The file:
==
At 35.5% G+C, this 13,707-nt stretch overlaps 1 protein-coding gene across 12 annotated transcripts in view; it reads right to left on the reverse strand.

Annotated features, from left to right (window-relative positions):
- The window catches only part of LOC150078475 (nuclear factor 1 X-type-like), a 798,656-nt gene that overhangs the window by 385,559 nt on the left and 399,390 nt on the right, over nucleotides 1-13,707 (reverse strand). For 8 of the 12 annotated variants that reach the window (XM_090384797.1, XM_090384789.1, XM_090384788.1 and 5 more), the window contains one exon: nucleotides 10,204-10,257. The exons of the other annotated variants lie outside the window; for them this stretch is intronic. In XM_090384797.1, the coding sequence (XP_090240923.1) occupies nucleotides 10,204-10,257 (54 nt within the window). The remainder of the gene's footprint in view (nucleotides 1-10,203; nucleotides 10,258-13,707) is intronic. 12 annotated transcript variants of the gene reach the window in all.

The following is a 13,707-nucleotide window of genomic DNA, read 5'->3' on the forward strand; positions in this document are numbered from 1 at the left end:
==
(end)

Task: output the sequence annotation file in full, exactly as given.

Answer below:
At 35.5% G+C, this 13,707-nt stretch overlaps 1 protein-coding gene across 12 annotated transcripts in view; it reads right to left on the reverse strand.

Annotated features, from left to right (window-relative positions):
- The window catches only part of LOC150078475 (nuclear factor 1 X-type-like), a 798,656-nt gene that overhangs the window by 385,559 nt on the left and 399,390 nt on the right, over nucleotides 1-13,707 (reverse strand). For 8 of the 12 annotated variants that reach the window (XM_090384797.1, XM_090384789.1, XM_090384788.1 and 5 more), the window contains one exon: nucleotides 10,204-10,257. The exons of the other annotated variants lie outside the window; for them this stretch is intronic. In XM_090384797.1, the coding sequence (XP_090240923.1) occupies nucleotides 10,204-10,257 (54 nt within the window). The remainder of the gene's footprint in view (nucleotides 1-10,203; nucleotides 10,258-13,707) is intronic. 12 annotated transcript variants of the gene reach the window in all.

The following is a 13,707-nucleotide window of genomic DNA, read 5'->3' on the forward strand; positions in this document are numbered from 1 at the left end: